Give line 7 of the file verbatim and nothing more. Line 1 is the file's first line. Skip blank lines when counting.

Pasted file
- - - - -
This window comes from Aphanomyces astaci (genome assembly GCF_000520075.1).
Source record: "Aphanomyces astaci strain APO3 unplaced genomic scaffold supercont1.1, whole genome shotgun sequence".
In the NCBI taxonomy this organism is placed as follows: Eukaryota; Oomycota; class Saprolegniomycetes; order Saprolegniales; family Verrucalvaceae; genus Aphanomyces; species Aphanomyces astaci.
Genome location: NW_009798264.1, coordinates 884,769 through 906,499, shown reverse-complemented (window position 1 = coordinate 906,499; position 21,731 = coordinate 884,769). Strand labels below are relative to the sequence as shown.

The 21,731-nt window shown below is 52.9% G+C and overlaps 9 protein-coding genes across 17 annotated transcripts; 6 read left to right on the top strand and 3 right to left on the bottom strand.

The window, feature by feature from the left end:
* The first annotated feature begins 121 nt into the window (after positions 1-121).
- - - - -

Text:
* The first annotated feature begins 121 nt into the window (after positions 1-121).